Expert's Perspective

Egg Freezing, Vitrification & Judging Your Lab’s Track Record

There are two techniques laboratories use to cryopreserve oocytes: the first is slow-freezing, which was first used to cryopreserve human embryos in 1983 and oocytes in 1986. The slow freezing approach worked well for embryos but not for eggs. The second technique to cryopreserve oocytes is vitrification, which was introduced around 2006 and is much more efficient than its predecessor. Today most, but not all, IVF clinics have switched to vitrification.

A major difference between the two techniques is the speed of “cooling”. Slow-freezing cools oocytes at a rate of 0.3 Celsius per minute, whereas vitrification cools at a rate of over 15,000 Celsius per minute. This has a dramatic impact on outcomes when cryopreserved oocytes are used. When we employed slow-freezing for a patient, she often needed to store 20 - 100 oocytes to have a baby. Today, when we use vitrification, that same woman likely needs 4 - 12 oocytes to have a successful pregnancy.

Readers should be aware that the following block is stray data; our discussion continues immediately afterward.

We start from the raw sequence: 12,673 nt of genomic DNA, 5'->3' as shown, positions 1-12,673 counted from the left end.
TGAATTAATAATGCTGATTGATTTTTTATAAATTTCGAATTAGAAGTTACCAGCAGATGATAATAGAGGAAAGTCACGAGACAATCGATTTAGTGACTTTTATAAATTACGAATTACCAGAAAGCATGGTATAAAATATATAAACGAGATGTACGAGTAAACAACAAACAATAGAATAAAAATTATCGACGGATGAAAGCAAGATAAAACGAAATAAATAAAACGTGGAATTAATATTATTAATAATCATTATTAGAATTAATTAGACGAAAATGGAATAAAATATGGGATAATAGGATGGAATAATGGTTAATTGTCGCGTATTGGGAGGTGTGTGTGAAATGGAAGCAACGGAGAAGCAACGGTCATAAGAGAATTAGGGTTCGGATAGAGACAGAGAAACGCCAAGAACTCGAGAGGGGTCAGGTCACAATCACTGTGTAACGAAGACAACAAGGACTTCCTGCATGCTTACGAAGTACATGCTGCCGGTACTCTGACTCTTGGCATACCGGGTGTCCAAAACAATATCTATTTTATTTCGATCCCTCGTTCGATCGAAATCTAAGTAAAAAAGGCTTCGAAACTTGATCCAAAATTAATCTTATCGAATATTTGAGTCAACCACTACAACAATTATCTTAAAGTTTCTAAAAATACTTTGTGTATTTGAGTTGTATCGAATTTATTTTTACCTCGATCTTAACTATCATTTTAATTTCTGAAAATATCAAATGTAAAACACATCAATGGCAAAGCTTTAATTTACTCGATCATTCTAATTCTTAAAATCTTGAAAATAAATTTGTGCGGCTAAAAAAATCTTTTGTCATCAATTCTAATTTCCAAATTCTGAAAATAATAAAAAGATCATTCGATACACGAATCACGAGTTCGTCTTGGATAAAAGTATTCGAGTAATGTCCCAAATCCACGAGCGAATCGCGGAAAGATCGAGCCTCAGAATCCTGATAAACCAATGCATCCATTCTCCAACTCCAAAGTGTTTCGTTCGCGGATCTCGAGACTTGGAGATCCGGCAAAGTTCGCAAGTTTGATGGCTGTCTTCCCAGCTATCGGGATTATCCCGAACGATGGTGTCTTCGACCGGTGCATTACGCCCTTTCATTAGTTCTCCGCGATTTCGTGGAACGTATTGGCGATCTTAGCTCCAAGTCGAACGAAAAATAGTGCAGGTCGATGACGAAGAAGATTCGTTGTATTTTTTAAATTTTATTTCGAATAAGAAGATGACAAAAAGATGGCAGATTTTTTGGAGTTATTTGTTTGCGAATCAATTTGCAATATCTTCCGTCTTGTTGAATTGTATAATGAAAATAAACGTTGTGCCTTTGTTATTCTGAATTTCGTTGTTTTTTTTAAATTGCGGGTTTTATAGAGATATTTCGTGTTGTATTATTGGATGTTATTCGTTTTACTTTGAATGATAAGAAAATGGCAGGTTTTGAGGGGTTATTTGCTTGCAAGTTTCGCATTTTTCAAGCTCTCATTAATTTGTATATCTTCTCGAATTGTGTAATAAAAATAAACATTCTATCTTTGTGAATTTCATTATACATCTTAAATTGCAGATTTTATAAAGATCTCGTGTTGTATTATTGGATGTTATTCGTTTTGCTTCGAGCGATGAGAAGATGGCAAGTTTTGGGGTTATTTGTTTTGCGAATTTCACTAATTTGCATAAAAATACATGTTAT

Does vitrification negatively impact oocytes?

Any procedure can “negatively” impact the oocyte (or derived embryo), including vitrification. The most common issue is the oocyte does not survive the cryopreservation process. The typical “survival rate” of oocytes after vitrification is about 85 - 90%, thus for every 10 oocytes that undergo vitrification, eight or nine will survive. When vitrification is done improperly, fertilization rates and embryo quality may also be impacted. However, if oocyte vitrification (and warming) is performed properly (using the right instruments, solutions and carried out by an experienced embryologist), we see no difference in outcomes when we compare the results to oocytes that were not frozen, but instead immediately fertilized and cultured to blastocyst stage.